‘Cash for Clunkers’ is over, but effect helps keep economy rolling



For the first time since October 2007, car sales were up — 30 percent. Over 1.3 million cars and light trucks were sold in August, far exceeding expectations. Now car lots across America are nearly empty, a 180-degree turnaround from the situation earlier this year. The program also lifted many other struggling companies in the aluminum, steel, and scrap industries, which have been particularly battered by the economic slowdown.

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What is most important, though, is that this shortage of vehicles means more workers are kept on the job. In states like Michigan, Ohio, Indiana and Missouri, the Big Three have all begun ramping up production of automobiles to get inventory back on dealer lots, bringing thousands in the workforce back from layoffs and pouring money back into the economy. When I was working to pass this bill in the Senate, I had hoped it would lead to people being called back to work, and that’s exactly what happened.

Even though Cash for Clunkers is over, the stimulus effect is continuing. The program boosted tax revenues, helping state governments avoid further painful cuts. Advertising is up, helping local newspapers and television and radio stations. Tow truck companies, dismantling shops and recyclers will also see a boost in the coming months as they dispose of the clunkers that were turned in.

Like Cash for Clunkers, programs that aim to modernize our facilities and communities while at the same time making them more environmentally friendly, such as those included in the American Reinvestment and Recovery Act, will be key to helping our economy recover. These programs create jobs locally, and help build pride in the communities that benefit in many ways.

We’ve seen similar success with other demand-based stimulus programs. The first-time homebuyer tax credit has been an extraordinary success, helping to boost pre-owned home sales to a two-year high in July. Manufacturing is also up, at the highest rate since January of last year. In short, when we stimulate demand, we all benefit. A rising tide really does lift all boats.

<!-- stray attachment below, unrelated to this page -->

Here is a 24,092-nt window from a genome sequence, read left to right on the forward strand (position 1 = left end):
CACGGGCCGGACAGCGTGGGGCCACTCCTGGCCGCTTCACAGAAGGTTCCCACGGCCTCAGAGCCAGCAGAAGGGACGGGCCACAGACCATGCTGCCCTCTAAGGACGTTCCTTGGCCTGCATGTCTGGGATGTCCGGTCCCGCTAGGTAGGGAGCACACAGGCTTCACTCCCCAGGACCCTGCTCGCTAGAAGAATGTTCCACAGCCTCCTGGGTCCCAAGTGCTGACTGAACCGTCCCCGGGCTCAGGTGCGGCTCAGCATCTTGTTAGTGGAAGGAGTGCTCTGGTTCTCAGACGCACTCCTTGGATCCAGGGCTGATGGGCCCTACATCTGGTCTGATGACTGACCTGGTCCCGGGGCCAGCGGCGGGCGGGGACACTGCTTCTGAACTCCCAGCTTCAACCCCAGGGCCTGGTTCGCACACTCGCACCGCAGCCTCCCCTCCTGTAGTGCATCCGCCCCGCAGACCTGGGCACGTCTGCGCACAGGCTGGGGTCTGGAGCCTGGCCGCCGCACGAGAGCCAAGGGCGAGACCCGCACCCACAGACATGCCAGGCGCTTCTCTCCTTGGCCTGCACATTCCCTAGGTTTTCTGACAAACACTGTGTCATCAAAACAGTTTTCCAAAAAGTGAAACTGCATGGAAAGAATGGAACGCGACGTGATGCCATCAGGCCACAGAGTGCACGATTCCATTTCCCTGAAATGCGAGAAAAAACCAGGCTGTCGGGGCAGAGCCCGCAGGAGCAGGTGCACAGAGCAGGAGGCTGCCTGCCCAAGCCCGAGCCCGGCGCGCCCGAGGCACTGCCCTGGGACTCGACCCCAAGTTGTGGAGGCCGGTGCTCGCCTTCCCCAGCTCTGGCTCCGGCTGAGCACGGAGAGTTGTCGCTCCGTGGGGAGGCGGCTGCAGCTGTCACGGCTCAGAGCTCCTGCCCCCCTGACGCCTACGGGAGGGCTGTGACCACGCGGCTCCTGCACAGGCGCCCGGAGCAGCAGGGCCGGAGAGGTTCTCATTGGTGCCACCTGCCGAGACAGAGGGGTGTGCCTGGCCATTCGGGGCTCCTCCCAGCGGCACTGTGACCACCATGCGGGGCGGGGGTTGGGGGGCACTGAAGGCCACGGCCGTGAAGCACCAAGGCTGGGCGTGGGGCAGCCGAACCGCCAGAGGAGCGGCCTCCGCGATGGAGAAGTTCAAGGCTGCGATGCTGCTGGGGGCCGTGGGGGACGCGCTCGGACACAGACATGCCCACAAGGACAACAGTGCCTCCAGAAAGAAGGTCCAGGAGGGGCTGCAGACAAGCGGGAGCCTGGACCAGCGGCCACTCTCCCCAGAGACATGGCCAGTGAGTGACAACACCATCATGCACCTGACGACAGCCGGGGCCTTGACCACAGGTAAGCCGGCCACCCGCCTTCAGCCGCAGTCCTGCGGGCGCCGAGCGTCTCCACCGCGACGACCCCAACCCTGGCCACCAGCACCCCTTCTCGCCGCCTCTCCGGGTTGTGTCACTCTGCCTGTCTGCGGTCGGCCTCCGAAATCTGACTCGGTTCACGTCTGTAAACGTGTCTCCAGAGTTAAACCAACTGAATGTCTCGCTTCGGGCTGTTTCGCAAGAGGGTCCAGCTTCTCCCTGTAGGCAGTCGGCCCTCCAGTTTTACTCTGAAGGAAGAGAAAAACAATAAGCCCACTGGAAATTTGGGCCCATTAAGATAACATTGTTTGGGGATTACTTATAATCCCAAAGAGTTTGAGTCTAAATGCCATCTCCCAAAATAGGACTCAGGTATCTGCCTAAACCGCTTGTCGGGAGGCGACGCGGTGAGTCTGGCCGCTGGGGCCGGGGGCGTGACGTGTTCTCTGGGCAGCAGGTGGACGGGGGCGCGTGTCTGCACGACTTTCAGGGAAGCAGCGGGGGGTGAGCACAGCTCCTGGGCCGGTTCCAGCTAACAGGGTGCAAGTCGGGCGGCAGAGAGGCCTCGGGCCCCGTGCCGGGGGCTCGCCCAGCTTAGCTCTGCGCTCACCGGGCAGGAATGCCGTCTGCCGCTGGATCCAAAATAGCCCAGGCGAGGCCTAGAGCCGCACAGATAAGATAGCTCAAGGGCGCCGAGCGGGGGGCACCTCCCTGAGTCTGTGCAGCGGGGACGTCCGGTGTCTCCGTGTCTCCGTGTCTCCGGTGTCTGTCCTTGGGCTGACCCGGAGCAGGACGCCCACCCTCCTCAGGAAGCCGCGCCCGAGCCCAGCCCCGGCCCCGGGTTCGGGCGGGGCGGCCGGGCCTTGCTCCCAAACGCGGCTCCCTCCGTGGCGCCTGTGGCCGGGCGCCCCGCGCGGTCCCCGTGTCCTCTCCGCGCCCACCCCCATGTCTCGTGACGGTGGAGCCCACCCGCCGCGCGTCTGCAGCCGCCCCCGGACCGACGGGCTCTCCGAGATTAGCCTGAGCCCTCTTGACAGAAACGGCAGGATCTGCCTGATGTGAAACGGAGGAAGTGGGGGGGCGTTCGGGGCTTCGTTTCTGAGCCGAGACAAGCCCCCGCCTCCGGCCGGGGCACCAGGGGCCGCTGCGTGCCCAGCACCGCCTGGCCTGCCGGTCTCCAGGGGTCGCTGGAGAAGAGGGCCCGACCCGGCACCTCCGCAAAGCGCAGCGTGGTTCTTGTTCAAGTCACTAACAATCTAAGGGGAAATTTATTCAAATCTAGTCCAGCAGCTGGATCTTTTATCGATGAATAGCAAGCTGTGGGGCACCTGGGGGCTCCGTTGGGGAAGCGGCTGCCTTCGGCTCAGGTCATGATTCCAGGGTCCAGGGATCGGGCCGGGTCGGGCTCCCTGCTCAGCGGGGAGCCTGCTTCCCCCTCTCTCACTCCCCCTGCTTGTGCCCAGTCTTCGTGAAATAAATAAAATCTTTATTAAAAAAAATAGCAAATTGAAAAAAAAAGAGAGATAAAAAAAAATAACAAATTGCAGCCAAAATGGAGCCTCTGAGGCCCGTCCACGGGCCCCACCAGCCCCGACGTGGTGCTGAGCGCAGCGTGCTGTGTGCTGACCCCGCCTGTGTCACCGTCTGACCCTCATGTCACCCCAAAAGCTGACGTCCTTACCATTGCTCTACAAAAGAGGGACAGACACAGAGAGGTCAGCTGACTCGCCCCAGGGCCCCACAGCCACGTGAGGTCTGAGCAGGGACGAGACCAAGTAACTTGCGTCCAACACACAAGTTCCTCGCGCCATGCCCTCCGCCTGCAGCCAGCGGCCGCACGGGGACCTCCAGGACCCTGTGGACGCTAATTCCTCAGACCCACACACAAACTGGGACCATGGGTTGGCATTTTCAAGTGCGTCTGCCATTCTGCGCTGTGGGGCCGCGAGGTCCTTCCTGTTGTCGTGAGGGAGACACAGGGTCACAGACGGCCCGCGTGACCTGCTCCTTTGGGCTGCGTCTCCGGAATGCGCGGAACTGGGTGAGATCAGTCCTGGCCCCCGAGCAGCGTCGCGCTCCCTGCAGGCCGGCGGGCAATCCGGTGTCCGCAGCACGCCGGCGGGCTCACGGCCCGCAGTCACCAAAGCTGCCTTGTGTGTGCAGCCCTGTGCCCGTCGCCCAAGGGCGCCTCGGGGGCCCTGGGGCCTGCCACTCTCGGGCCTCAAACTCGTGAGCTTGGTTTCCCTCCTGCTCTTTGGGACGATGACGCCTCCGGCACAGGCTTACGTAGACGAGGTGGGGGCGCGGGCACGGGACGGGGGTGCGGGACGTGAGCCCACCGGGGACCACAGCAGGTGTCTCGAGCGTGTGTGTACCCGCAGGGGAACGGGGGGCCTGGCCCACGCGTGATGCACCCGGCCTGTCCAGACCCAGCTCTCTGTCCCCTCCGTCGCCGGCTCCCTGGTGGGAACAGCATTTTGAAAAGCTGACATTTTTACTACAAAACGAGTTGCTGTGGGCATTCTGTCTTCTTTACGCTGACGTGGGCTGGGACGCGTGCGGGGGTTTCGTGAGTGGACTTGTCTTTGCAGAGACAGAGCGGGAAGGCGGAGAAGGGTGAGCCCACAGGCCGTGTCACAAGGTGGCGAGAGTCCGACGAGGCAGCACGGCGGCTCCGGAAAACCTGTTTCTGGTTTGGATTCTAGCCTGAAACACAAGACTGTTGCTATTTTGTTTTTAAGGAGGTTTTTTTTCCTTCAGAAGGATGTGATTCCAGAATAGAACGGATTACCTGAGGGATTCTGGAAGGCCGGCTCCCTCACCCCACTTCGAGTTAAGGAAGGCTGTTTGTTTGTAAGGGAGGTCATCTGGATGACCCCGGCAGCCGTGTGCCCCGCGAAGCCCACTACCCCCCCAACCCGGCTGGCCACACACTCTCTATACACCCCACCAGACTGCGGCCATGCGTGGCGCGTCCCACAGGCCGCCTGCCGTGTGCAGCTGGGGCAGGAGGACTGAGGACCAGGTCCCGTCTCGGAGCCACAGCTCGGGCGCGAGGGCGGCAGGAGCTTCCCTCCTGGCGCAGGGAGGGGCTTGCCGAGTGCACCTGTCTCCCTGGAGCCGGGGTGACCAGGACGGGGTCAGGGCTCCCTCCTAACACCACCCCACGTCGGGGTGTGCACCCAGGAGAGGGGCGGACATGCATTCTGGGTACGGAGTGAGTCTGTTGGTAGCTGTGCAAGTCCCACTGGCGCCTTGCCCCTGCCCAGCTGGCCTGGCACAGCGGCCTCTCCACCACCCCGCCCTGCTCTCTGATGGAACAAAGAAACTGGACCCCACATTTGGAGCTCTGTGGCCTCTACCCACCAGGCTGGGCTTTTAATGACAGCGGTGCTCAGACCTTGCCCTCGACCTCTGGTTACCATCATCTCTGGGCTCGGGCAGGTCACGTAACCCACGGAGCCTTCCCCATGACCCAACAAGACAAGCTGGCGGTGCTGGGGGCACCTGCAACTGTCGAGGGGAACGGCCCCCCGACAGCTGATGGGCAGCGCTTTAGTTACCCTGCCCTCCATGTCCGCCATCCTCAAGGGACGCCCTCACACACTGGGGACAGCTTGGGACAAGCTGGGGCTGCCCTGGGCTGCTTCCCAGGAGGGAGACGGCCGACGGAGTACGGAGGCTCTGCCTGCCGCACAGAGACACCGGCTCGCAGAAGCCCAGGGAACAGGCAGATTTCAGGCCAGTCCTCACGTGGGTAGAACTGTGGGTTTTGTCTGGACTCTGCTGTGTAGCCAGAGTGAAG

Similarly, a climate change bill, if written correctly, will have the same potential impact on the Michigan job market, as we create jobs to help modernize and update the way we power our nation. Jobs will be created in manufacturing as we look to ways to improve out nation’s power infrastructure, and also reduce the negative impact to our environment.

Cash for Clunkers wasn’t an easy program to put together. Crafting it required countless hours of negotiation. In the end, it wasn’t everything I wanted — or what many of my colleagues wanted. But we came together, in a bipartisan way, to do something to help some of our industries and Americans who have been hardest hurt. And it worked!

As Congress moves forward with other initiatives, I hope we will continue to work in the same manner to ensure we maximize the positive impact on our economy and most importantly, jobs!

I particularly want to thank Rep. Betty Sutton (D-Ohio) for her leadership in the House and Sen. Sam Brownback (R-Kan.) for partnering with me on the Senate bill. And a big thank-you to all of the Senate and House cosponsors, as well as the Senate and House leadership for their wonderful support.

Stabenow is a member of the Senate Finance Committee.

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